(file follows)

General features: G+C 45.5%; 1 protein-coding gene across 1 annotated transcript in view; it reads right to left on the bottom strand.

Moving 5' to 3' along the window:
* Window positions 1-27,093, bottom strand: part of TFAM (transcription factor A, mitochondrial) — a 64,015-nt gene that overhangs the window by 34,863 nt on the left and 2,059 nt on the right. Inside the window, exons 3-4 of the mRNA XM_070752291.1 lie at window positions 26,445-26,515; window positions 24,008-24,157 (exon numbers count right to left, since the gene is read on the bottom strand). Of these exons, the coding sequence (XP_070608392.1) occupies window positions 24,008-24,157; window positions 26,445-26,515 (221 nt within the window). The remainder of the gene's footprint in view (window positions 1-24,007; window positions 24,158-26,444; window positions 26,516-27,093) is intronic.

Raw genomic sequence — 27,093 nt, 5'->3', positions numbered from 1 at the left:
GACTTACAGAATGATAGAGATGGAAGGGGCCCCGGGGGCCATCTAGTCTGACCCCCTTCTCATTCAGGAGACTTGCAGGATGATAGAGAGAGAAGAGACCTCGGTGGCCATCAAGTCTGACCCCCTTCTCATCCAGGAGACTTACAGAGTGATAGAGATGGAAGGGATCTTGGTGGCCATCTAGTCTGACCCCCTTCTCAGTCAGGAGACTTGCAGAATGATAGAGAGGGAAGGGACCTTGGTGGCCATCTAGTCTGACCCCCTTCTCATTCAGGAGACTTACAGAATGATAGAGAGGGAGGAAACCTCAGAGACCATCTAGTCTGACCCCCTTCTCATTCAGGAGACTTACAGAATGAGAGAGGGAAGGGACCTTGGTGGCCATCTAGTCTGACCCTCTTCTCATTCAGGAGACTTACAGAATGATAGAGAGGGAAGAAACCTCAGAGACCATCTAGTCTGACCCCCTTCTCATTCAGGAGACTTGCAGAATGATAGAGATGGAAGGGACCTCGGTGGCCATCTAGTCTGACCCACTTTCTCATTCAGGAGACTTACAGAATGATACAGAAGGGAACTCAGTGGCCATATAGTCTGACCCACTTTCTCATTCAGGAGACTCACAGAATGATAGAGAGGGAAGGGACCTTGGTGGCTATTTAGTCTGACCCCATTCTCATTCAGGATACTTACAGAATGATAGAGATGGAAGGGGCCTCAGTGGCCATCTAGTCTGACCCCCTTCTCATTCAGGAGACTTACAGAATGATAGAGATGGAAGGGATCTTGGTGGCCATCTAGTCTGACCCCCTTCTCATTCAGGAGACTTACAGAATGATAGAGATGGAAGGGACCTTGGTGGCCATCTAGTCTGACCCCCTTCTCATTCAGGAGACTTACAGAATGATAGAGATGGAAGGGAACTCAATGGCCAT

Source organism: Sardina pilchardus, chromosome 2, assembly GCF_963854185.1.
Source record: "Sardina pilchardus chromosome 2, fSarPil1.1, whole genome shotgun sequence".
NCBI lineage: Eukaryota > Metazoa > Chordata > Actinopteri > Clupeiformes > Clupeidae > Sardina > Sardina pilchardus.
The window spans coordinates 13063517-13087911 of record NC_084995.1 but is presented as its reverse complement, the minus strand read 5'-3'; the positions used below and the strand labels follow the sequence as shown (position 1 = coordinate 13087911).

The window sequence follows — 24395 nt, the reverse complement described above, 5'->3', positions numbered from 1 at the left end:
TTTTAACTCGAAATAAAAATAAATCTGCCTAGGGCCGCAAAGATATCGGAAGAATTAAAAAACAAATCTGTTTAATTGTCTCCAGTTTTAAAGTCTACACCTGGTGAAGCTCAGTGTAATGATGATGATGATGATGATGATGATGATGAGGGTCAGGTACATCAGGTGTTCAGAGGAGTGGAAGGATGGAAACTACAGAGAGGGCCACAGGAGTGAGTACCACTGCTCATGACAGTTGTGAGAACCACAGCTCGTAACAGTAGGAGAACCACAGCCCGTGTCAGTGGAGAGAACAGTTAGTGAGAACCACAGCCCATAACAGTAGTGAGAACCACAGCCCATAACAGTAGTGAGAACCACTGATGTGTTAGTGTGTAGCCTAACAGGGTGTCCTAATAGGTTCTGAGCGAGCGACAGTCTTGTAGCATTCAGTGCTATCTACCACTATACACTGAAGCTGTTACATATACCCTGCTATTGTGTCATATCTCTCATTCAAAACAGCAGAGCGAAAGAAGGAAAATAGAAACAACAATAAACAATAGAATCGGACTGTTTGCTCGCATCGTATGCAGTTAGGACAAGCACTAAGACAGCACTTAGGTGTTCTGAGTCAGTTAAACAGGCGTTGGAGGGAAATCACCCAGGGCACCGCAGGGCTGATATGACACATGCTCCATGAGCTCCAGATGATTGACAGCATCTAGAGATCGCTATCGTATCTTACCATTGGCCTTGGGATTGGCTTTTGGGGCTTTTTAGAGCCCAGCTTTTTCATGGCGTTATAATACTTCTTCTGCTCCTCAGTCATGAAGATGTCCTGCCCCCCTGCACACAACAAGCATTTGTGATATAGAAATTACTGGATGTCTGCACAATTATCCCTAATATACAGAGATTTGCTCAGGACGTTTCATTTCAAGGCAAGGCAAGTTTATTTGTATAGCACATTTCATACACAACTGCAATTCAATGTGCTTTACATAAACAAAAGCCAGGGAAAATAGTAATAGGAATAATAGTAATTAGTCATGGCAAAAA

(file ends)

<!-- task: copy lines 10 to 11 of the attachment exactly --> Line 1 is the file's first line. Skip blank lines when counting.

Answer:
The window sequence follows — 24395 nt, the reverse complement described above, 5'->3', positions numbered from 1 at the left end:
TTTTAACTCGAAATAAAAATAAATCTGCCTAGGGCCGCAAAGATATCGGAAGAATTAAAAAACAAATCTGTTTAATTGTCTCCAGTTTTAAAGTCTACACCTGGTGAAGCTCAGTGTAATGATGATGATGATGATGATGATGATGATGAGGGTCAGGTACATCAGGTGTTCAGAGGAGTGGAAGGATGGAAACTACAGAGAGGGCCACAGGAGTGAGTACCACTGCTCATGACAGTTGTGAGAACCACAGCTCGTAACAGTAGGAGAACCACAGCCCGTGTCAGTGGAGAGAACAGTTAGTGAGAACCACAGCCCATAACAGTAGTGAGAACCACAGCCCATAACAGTAGTGAGAACCACTGATGTGTTAGTGTGTAGCCTAACAGGGTGTCCTAATAGGTTCTGAGCGAGCGACAGTCTTGTAGCATTCAGTGCTATCTACCACTATACACTGAAGCTGTTACATATACCCTGCTATTGTGTCATATCTCTCATTCAAAACAGCAGAGCGAAAGAAGGAAAATAGAAACAACAATAAACAATAGAATCGGACTGTTTGCTCGCATCGTATGCAGTTAGGACAAGCACTAAGACAGCACTTAGGTGTTCTGAGTCAGTTAAACAGGCGTTGGAGGGAAATCACCCAGGGCACCGCAGGGCTGATATGACACATGCTCCATGAGCTCCAGATGATTGACAGCATCTAGAGATCGCTATCGTATCTTACCATTGGCCTTGGGATTGGCTTTTGGGGCTTTTTAGAGCCCAGCTTTTTCATGGCGTTATAATACTTCTTCTGCTCCTCAGTCATGAAGATGTCCTGCCCCCCTGCACACAACAAGCATTTGTGATATAGAAATTACTGGATGTCTGCACAATTATCCCTAATATACAGAGATTTGCTCAGGACGTTTCATTTCAAGGCAAGGCAAGTTTATTTGTATAGCACATTTCATACACAACTGCAATTCAATGTGCTTTACATAAACAAAAGCCAGGGAAAATAGTAATAGGAATAATAGTAATTAGTCATGGCAAAAA